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Bobby, First of all welcome to the site! You will find lots of useful info on this site. To clean my chain I find good ole kerosene used in a spray bottle to very effective, simple and cheap. You can either spray it directly on a rag and wipe it over the chain or spray it directly on the chain while holding a piece of carboard behind the chain to catch overspray. Works quite well and is o-ring friendly unlike some other harsh chemicals. You will find ChainWax brand chain lube works really well applied to a warm chain ( applied after the ride) also and does not "fling" off the chain nearly as badly as other brands. Also this lube works safely with o-ring or x-ring chains. BTW, the more frequently you lube the chain the better......lube is a whole lot less expensive than the chain and the sprockets! Good luck!
 

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Discussion Starter #16
Thank you for the welcome and the great advice!
It's only been a few weeks as a Ducati owner but am learning bucket loads!!
😁👍
 

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Here's where I and many others will disagree with MoRider's above. Less lube is better than more. In fact, the least the better. Sand ,dirt and road contaminant are the enemy #1 of a chain, not water. A micro film of oil is all your chain requires to prevent rust and keep the rubber seals moist. If you use paste, apply only a little and to the rag. Then hand spin the chain/wheel.
Keep it clean and it will last a lot longer than a fully greased chain that will just invite road grime. Moreover, your bike will stay cleaner longer as well. One of the veteran motorcycle tester/ reviewer addressed that very topic recently. I'll try to find it.
 

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While I'm sure there is little merit to "overlubing" a chain, from the professional reviews I've accessed over the years lubing the chain and wiping off the excess seems to result in few issues. However, there are those professional reviews out there that recommend against using products like WD40 and Simple Green as cleaning agents due to the detrimental effects to the "rubber" components of the o/x rings of the current top chains. Years ago prior to the advent of the o/x ring technology it made no difference. For clarification.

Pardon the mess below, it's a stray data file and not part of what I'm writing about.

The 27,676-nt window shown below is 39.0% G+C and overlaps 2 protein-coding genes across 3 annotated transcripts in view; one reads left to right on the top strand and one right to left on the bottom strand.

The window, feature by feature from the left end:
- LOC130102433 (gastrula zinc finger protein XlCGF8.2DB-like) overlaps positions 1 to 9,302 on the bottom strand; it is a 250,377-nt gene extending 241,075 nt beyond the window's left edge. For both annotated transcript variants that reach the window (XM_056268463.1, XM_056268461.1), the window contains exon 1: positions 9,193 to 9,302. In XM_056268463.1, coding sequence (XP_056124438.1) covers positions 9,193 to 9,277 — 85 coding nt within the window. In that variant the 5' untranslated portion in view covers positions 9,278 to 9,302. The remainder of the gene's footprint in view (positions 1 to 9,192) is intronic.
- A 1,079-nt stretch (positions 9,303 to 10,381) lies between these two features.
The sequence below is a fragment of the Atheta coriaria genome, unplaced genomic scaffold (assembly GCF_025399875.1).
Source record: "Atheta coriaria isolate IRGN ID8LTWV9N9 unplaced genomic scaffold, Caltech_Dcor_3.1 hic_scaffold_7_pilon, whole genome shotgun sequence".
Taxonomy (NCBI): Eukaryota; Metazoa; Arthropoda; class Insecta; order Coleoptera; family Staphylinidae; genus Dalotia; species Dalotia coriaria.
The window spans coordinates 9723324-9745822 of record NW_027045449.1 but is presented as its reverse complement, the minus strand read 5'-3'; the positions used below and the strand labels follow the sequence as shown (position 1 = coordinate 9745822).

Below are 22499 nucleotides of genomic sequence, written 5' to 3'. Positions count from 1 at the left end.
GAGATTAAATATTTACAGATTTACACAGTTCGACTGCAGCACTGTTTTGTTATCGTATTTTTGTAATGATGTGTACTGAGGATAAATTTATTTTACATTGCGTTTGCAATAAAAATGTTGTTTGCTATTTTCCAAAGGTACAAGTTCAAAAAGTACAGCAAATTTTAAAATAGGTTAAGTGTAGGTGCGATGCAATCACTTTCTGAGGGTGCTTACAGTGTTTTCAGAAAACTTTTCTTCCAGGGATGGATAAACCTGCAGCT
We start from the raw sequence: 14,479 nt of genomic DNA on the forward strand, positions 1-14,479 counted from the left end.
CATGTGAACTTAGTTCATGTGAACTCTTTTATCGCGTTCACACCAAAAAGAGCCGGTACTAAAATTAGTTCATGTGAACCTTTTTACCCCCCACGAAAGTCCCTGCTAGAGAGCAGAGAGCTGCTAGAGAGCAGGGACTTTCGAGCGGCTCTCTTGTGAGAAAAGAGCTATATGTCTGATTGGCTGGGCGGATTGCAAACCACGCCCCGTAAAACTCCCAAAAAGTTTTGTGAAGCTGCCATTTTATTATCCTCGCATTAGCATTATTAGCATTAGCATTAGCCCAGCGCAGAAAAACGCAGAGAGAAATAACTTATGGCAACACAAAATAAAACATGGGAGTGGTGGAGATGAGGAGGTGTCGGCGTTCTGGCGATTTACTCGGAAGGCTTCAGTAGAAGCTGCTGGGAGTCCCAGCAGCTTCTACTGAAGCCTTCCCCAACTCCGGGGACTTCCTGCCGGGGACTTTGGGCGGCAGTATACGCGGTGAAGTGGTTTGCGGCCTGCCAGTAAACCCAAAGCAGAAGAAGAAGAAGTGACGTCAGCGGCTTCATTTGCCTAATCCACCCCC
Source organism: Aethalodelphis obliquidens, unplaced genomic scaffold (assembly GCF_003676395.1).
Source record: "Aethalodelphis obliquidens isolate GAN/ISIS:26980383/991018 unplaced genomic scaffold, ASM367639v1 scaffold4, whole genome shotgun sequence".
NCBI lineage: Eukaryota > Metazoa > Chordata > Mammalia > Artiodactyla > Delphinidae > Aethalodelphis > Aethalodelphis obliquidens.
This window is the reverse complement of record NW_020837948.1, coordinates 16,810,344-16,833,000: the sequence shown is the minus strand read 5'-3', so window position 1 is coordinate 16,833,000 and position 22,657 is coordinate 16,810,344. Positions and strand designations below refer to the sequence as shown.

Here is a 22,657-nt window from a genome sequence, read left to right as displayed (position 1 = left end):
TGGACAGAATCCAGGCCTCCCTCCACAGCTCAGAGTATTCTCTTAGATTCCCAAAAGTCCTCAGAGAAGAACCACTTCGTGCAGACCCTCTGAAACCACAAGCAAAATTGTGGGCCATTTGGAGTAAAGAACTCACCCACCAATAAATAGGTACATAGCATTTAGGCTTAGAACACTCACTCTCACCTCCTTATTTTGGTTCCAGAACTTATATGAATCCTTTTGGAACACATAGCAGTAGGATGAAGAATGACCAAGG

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I use both sealed and non sealed chains. I treat both pretty much the same. I use the same DuPont wax type spray lube after cleaning. I like the lube on the sealed chain mainly because it make the rollers quieter and prevents rust. On the non sealed chains the same except it also gets into the pins where it’s really needed. Of course the non sealed chain gets lubed after every days ride on track. The sealed chains get lubed when ever they look dry or after every time getting caught in the rain.




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However, there are those professional reviews out there that recommend against using products like WD40 and Simple Green as cleaning agents due to the detrimental effects to the "rubber" components of the o/x rings of the current top chains.
WD-40 is Safe for Cleaning Your Chain

All motorcycle chains currently being manufactured use Buna-N (nitrile) rubber for their o-rings and x-rings, and all chain manufacturers recommend kerosene as a cleaner.

WD-40's formula is a trade secret. The product is not patented in order to avoid completely disclosing its exact proportion of ingredients.

To meet fire safety regulations however, WD-40's main ingredients, according to NFPA Material Safety Data Sheet information, are listed as:

• 60-70%: Stoddard solvent (i.e. mineral spirits, somewhat similar to kerosene)
• 2-3%: Carbon dioxide gas propellant
• 15-25%: Mineral oil (light lubricating oil)
• <10%: Inert ingredients (wetting agents that emulsify water, and fragrance)

Consequently, WD-40 is safe and effective as a chain cleaner and corrosion inhibitor.

eFunda: O-Ring Materials Compatibile with Chemical Stoddard Solvent

If you clean with a soft brush and WD-40, and plan to follow-up with a chain lube, you can reduce chain lube sling-off if you first remove the oil residue that WD-40 leaves. This residue seems to prevent some chain lube formulations from sticking well to the chain.

Brake cleaner has been used to remove the WD-40 but its effect on the o-ring seals may vary between brands, so I suggest following the chain manufacturer's recommendation to use inexpensive kerosene as the cleaner.